If an enterprise or development is located in a high-unemployment area, EB-5 applicants can invest at the lower $900,000 threshold. The lower amount also applies for projects located in rurals town with 20,000 residents or less. But if a project isn’t in a TEA or a rural area, investors looking for visas now have to put up double that amount.
In an effort to prevent the gerrymandering of census tracts that occurred with developments like Hudson Yards, the U.S. Citizenship and Immigration Services, rather than state governments, will now be in charge of certifying targeted unemployment areas for EB-5 projects.
That will likely mean slower processing times for entrepreneurs hoping to raise money through the program, said Berman of Greystone, who noted that USCIS takes 24 months to process an EB-5 project application. States were able to certify them in a few weeks. And the stricter rules and higher amounts will dramatically limit where EB-5 projects can be located and how many people will be able to invest.
“A lot fewer projects are going to qualify as TEAs,” Berman explained. “Ninety-eight percent of the projects are in TEAs, but going forward I don’t think that’s going to be the case anymore.”
However, the new changes don’t address the EB-5’s biggest problem: fraud. There have been dozens of examples of EB-5 fraud across the country in recent years; the most expensive episode involved the owners of a Vermont ski resort, called Jay Peak, defrauding foreign investors of $200 million in what the SEC called a “ponzi-like scheme.” The former owner and president of Jay Peak, along with their two business partners, were indicted on federal fraud charges in May for allegedly siphoning off millions of dollars that EB-5 investors had contributed for a proposed biomedical research park outside the resort. Instead of building the biotech facility and creating the jobs required by the EB-5 program, the four men used the money to cover funding shortfalls for new construction at the ski resort, according to a federal indictment.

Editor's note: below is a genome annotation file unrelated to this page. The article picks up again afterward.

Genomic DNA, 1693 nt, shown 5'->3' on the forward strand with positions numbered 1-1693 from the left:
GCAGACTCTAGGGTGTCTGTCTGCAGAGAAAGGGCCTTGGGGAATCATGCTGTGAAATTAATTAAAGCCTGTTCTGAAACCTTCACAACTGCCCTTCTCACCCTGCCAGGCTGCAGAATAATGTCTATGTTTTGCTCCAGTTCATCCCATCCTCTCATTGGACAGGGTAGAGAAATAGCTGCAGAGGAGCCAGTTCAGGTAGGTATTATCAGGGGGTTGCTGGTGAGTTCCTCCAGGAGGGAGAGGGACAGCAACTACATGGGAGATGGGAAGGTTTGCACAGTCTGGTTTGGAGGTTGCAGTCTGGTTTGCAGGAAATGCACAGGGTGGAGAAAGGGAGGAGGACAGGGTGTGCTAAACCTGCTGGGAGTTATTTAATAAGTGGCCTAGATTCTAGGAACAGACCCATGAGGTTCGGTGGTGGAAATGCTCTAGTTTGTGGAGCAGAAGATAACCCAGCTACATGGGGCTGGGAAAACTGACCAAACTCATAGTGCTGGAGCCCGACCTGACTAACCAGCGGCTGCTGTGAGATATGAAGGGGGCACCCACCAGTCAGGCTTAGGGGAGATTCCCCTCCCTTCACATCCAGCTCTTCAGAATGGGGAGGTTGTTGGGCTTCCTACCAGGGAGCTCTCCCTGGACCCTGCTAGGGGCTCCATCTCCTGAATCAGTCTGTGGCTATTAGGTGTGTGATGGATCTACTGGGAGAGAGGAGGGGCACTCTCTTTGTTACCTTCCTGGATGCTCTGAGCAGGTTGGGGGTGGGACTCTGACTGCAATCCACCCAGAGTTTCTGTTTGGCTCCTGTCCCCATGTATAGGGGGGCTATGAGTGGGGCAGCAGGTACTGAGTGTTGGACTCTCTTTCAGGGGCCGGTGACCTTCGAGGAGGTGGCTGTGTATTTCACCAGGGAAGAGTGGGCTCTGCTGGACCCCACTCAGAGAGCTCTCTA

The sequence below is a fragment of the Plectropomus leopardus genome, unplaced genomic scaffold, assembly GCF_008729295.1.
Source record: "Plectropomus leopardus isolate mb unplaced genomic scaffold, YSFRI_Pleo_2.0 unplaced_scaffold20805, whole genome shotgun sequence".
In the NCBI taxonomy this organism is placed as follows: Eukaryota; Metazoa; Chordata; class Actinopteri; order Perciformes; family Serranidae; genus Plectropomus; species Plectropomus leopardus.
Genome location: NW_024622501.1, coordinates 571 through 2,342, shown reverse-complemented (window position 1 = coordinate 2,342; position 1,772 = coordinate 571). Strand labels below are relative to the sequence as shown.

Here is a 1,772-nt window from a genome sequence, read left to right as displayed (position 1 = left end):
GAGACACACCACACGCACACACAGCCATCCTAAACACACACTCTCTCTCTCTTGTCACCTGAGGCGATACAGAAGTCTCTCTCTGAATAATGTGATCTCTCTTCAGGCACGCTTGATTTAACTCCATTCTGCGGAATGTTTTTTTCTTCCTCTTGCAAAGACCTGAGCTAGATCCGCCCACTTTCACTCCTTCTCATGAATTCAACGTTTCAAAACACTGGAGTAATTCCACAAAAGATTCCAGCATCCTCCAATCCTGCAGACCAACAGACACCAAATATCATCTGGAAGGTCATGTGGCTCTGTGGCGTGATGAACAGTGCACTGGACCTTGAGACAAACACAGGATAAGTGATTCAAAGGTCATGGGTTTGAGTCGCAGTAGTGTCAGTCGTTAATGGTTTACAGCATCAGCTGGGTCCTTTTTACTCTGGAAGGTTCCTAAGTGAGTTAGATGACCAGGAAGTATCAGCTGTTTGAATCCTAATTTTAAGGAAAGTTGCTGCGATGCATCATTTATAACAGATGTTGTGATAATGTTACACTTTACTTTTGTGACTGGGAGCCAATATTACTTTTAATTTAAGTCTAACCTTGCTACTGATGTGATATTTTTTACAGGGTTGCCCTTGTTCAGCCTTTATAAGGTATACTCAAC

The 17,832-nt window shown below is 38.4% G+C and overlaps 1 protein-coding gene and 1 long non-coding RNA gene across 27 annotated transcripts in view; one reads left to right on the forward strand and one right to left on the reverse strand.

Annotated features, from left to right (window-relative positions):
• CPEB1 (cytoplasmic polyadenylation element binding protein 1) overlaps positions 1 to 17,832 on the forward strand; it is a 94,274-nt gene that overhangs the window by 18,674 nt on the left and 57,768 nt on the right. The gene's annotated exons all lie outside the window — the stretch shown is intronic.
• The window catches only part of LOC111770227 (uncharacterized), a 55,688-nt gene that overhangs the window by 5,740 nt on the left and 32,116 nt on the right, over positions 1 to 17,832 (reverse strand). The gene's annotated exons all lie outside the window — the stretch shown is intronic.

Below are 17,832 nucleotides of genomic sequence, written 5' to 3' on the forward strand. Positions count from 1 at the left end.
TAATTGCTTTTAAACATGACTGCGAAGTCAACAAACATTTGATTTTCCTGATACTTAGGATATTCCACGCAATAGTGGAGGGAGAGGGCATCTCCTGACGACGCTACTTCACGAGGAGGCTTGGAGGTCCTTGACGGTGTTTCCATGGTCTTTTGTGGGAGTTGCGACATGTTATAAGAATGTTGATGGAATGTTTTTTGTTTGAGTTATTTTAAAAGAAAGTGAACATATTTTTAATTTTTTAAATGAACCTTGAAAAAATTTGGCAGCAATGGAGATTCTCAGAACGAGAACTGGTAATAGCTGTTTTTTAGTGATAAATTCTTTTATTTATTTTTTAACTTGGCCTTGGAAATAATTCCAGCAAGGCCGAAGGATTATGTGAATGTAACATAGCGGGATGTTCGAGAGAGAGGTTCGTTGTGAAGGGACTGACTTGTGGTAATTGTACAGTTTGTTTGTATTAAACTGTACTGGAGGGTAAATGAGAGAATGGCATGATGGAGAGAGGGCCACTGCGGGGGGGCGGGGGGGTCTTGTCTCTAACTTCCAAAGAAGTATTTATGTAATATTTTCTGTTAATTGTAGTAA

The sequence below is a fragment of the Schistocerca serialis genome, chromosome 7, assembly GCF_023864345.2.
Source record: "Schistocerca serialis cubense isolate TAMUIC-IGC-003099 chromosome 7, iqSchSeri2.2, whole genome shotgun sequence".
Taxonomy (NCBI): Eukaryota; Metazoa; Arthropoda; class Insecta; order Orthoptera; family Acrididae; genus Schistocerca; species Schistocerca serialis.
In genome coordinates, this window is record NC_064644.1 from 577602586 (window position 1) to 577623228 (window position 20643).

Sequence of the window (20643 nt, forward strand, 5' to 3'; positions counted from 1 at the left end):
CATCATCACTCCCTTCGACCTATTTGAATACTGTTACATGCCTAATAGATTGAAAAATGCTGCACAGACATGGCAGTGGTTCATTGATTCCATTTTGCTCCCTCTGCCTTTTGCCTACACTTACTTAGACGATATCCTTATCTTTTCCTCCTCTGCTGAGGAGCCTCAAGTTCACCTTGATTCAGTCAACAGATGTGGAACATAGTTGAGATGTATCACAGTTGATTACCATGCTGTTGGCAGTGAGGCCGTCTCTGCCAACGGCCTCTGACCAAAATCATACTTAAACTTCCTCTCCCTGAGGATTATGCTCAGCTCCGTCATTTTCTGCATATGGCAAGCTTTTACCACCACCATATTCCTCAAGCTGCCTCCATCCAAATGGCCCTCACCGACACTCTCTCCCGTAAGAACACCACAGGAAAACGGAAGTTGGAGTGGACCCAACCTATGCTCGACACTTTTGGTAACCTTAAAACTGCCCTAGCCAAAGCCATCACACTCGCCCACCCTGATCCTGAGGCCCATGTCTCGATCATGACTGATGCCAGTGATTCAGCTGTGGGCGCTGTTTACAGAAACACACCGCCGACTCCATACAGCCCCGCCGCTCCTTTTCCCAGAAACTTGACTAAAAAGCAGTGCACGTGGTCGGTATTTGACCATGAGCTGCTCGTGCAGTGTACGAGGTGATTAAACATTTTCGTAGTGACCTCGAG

And there are plenty of projects that take in EB-5 financing and simply fail to materialize, either because of mismanagement or a lack of funding. On Staten Island, 412 foreign investors have pumped $206 million into the construction of a massive Ferris wheel known as the New York Wheel. The developers of the wheel withdrew last year amid lawsuits over the construction and a struggle to find more financing, but the New York City Economic Development Corporation, which owns the site, remains on the hook.
A lack of information can also make it hard for foreign investors to choose trustworthy regional centers, which help connect investors with projects seeking financing. Regional centers often fail to disclose their prior work with developments that have either failed or defrauded investors, said Gibson.
“The biggest problem our program faces is one of transparency,” Gibson explained. “Try to find out any information on a regional center, and you can’t. There’s no accountability or oversight and no information on who they approve and who they deny. It’s unacceptable.”
For years, Senators Chuck Grassley of Iowa and Patrick Leahy of Vermont have pushed for measures that would require regional centers to disclose more data, allow the Department of Homeland Security to terminate centers that engage in fraud, and mandate background checks for people involved with regional centers and regular audits of projects. But the legislation has stalled repeatedly since it was first introduced in 2015.
“Someone might ask, how effective has the program been since its inception?” Gibson said. “You’d need to know how many projects have been financed using EB-5, how many jobs have been created, how much capital has been raised. [The government] doesn’t release that data.”
- New York